Failure of U.S. Economic System Could Mean End to ‘Outsourcing’
By John W. Lilburne
The U.S. economy is now in a deflationary spiral caused by dumping of cheap foreign goods without equal export of U.S. goods; the deflation was triggered when construction of houses had to be terminated. These matters and the reason outsourcing must be terminated will be discussed.
Outsourcing of goods and services and their subsequent sale or dumping in the U.S. market involves many corporations. Wal-Mart is one that everyone knows. In the discussion here, goods and services are referred to simply as goods and the transnational corporations selling goods in the U.S. from outsourcing are referred to as dumpers.
Goods of value X, for example those resulting from a trade deficit, when dumped into the U.S. economy would cause deflation unless some workers are paid money X to buy the goods. (In 2007 the U.S. trade deficit was $815 billion.) Then supply and demand would be equal. Deflation is a situation where all goods cannot be sold because consumers do not have enough money; prices of unsold goods such as autos and houses would fall in an attempt to recover the costs of production.
The needed demand X was produced when the banks temporarily created money out of thin air by fractional reserve banking to fund construction of houses which were then sold on credit. The resulting mortgages were sold to Wall Street or to one of the government-supported enterprises, Fannie Mae or Freddie Mac,
where they were bundled and sold as mortgage backed securities.
Thus the banks got paid cash to nullify the short-term money they created; they then repeated the process. The mortgage-backed securities were sold by Wall Street, Fannie Mae and Freddie Mac to investors worldwide who paid with dollars backed by physical savings.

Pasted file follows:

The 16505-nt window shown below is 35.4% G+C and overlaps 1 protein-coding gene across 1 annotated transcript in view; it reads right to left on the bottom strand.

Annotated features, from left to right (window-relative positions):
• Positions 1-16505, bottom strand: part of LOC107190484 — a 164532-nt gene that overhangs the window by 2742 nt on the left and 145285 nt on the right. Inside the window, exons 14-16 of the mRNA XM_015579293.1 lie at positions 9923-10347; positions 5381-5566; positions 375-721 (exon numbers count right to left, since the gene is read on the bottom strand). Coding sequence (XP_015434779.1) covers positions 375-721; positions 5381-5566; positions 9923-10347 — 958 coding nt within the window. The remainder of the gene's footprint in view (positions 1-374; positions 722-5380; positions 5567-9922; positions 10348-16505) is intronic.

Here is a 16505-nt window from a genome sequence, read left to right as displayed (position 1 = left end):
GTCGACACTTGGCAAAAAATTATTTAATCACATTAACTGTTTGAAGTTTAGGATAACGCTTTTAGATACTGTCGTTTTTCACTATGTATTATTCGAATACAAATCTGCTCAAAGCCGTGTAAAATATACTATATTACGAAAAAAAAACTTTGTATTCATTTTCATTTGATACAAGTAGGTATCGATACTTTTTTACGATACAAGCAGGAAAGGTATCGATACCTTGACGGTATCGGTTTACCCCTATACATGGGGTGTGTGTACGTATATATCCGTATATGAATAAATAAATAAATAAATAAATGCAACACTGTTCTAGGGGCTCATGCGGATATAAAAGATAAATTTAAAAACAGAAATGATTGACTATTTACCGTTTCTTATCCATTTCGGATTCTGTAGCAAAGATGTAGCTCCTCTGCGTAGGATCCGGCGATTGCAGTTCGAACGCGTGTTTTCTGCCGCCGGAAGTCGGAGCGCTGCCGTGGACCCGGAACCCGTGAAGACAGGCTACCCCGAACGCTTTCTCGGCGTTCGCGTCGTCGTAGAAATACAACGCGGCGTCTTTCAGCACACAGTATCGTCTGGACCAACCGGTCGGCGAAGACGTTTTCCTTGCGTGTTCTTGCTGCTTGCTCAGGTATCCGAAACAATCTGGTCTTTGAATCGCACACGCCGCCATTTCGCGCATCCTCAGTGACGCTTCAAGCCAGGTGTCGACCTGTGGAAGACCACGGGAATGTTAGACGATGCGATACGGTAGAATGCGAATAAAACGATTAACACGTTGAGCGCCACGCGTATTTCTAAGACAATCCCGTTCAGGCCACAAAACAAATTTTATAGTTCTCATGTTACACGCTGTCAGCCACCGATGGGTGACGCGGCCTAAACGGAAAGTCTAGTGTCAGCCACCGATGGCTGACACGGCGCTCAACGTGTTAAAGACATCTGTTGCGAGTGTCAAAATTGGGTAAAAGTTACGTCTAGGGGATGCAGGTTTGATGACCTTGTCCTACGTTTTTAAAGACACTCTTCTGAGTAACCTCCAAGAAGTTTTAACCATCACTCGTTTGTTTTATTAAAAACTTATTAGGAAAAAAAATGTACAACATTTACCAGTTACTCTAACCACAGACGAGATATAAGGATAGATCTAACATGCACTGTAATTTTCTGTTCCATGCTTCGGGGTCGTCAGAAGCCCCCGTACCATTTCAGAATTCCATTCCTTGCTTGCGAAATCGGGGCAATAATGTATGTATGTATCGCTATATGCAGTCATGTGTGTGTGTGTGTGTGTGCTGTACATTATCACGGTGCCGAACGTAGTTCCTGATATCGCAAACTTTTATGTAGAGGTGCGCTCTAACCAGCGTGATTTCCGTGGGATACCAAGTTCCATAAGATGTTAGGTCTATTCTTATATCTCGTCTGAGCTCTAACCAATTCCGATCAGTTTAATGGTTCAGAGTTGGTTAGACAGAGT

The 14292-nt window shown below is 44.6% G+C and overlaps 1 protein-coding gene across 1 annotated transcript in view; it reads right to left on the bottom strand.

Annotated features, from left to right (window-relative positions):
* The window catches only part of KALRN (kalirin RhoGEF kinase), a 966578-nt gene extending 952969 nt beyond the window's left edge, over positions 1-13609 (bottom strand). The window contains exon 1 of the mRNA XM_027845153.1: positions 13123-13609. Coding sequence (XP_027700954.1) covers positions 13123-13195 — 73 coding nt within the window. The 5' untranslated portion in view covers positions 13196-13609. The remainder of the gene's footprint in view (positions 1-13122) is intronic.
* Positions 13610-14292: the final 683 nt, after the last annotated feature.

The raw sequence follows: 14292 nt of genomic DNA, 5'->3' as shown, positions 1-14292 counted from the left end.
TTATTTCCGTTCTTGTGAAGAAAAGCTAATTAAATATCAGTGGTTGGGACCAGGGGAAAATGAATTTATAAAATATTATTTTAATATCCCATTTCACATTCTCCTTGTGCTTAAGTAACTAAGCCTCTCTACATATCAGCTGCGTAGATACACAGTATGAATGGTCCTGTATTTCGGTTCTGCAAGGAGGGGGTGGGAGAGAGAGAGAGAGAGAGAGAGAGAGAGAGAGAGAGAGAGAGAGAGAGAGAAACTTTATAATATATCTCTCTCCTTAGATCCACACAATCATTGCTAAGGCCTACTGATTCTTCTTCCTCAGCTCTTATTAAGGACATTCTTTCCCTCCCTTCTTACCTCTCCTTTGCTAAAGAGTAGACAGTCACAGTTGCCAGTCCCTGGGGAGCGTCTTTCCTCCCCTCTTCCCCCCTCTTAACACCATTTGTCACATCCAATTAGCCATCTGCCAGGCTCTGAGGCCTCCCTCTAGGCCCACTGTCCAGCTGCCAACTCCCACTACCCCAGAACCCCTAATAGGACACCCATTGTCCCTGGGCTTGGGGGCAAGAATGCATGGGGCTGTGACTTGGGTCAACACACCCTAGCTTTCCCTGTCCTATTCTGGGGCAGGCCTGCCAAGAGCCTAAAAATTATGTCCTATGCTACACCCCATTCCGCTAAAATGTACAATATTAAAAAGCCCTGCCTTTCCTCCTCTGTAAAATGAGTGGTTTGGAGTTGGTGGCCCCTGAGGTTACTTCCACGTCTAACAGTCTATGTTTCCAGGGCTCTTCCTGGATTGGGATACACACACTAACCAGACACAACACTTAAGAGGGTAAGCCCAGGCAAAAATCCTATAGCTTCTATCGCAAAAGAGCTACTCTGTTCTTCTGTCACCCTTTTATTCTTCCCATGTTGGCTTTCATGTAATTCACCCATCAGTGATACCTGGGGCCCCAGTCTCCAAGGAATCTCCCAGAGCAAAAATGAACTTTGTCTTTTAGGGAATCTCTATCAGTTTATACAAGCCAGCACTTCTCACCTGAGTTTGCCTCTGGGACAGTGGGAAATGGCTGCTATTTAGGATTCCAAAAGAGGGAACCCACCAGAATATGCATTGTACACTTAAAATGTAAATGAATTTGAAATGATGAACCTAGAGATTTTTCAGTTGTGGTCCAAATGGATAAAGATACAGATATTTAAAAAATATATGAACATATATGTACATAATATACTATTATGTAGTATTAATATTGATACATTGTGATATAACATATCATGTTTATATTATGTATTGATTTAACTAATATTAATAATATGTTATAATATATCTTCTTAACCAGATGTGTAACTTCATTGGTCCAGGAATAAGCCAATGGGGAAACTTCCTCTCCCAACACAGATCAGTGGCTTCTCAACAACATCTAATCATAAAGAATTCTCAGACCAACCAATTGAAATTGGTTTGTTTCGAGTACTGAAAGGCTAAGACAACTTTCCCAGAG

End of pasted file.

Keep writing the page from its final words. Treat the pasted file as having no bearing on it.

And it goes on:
In essence those investors were the ones financing the construction of houses to supply the needed demand X. Naturally, this did not produce inflation at that time. Junky corporate bonds were also bundled and sold as collateralized default obligations, CDOs. Incredible greed drove the mortgage business and Wall Street. Subprime mortgages resulted when houses were sold to unqualified buyers. Prime mortgages resulted when houses bought for $300,000 two years prior were refinanced for $900,000. A housing bubble was produced.
Inevitable defaults on the mortgages and difficulty selling the bundles forced Wall Street to call a halt. Wall Street, Fannie Mae, Freddie Mac and the banks were left holding a bag of mortgages they could not unload. Adequate reserves did not exist so the banks went bust. (The resulting financial crisis will not to be discussed here).
Banks had to stop making construction loans to build more houses in 2008. Construction workers were laid off and the prior demand which supported dumping vanished quickly. A deflationary spiral began to produce a glut of unsold autos, houses, etc. Prices could not be lowered enough to permit supply and demand to become equal.
(Issue # 18, May 4, 2009)